Water scarcity is becoming the defining international crisis of the twenty-first century. Water conflicts rage across the world as communities struggle to secure a clean, reliable supply. One of the world’s most water-stressed regions is East Africa. Overexploitation of water resources there has been compounded by declining snowpacks on Mount Kilimanjaro and Mount Kenya, which have shrunk since the late 1980s due to global warming. Meanwhile, Lake Turkana -- the world’s largest perennial desert lake -- has largely disappeared from Ethiopian territory, retreating south into Kenya.
In this light, the discovery of two significant aquifers in mostly arid Kenya by a Japanese-financed UNESCO project has been hailed as a potential game changer. The first, the Lotikipi Basin Aquifer, is situated just west of Lake Turkana. The second, the smaller Lodwar Basin Aquifer, is near Lodwar, the capital of Turkana county. The aquifers were discovered by a French firm, Radar Technologies International (RTI), using a space-based exploration technology called WATEX that was originally designed to reveal mineral deposits. The company blended satellite and radar imagery with geographical surveys and seismic data to detect moisture. Subsequent drilling by UNESCO confirmed the presence of aquifers. Three other suspected aquifers in the region have yet to be verified through drilling.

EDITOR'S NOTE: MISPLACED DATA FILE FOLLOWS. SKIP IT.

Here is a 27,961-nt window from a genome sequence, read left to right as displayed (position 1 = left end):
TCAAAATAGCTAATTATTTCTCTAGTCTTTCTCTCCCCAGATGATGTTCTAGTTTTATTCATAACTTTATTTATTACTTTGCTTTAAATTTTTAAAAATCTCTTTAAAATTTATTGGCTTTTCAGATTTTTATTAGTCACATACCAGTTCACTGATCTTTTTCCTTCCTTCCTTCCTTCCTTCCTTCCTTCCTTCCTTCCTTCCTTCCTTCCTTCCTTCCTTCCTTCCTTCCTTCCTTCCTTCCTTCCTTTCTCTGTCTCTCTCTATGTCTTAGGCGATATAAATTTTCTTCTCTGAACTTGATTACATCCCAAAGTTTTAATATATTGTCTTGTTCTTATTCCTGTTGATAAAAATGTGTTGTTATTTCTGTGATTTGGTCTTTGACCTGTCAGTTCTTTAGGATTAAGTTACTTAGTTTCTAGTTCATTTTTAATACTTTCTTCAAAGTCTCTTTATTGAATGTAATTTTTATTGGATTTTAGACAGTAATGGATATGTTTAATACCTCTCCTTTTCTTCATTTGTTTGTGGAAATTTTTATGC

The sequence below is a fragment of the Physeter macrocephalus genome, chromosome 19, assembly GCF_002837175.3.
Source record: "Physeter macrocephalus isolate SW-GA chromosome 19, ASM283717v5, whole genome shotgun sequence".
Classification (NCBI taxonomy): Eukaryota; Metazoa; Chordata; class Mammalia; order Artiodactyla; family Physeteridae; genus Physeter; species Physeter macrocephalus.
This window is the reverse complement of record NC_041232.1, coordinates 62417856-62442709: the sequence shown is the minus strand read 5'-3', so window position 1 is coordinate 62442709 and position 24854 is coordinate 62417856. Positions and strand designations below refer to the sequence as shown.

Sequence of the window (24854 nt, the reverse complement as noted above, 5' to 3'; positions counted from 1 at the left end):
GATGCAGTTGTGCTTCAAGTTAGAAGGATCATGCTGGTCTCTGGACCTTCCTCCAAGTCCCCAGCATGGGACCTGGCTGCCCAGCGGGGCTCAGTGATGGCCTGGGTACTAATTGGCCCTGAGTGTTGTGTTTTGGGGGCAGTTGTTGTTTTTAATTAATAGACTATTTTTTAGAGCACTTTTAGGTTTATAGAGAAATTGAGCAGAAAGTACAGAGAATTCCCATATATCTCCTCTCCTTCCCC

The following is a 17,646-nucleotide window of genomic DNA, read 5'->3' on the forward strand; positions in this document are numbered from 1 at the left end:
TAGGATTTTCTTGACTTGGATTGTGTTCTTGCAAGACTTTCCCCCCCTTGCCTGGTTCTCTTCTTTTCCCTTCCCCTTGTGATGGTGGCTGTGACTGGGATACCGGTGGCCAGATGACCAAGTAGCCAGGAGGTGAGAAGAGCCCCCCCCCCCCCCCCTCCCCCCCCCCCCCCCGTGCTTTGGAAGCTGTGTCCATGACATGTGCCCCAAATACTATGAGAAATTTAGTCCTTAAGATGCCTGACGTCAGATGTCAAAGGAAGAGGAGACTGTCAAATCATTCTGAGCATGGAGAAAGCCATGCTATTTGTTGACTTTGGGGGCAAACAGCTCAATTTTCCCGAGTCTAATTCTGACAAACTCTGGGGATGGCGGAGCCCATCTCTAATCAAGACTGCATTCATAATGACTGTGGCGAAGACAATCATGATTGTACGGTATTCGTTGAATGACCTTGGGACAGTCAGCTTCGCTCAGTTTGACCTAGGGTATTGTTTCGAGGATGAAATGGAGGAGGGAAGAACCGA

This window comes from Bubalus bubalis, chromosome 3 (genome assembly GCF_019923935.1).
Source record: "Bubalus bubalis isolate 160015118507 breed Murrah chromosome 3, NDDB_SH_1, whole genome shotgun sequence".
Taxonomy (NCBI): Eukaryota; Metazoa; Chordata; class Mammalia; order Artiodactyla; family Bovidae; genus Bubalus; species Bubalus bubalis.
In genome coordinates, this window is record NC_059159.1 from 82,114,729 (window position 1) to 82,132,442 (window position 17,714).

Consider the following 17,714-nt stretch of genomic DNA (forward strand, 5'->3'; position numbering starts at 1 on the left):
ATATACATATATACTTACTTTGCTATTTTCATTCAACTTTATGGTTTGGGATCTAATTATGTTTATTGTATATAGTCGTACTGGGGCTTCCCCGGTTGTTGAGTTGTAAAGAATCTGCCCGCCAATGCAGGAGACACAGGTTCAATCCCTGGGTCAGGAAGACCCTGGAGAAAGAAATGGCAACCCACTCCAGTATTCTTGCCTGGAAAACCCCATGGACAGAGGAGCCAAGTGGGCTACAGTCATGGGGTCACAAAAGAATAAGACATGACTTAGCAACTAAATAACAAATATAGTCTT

For parched and economically backward Turkana, more than one-third of whose residents are malnourished, the discovery of major groundwater reserves is a godsend. Not only will the reserves provide lifesaving water, they will also spur the development of agricultural and hydrocarbon sectors and improve the lives of the impoverished residents in this conflict-ridden region, which extends from Kenya into the borderlands of Ethiopia and South Sudan.
Since the new water can be piped to other areas as well, the aquifer finds are good news for Kenya as a whole. Whereas global per capita
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